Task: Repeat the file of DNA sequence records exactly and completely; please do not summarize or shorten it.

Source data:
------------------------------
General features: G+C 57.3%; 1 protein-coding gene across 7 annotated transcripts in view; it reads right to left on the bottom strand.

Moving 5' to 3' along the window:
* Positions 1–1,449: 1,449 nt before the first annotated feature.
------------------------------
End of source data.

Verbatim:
General features: G+C 57.3%; 1 protein-coding gene across 7 annotated transcripts in view; it reads right to left on the bottom strand.

Moving 5' to 3' along the window:
* Positions 1–1,449: 1,449 nt before the first annotated feature.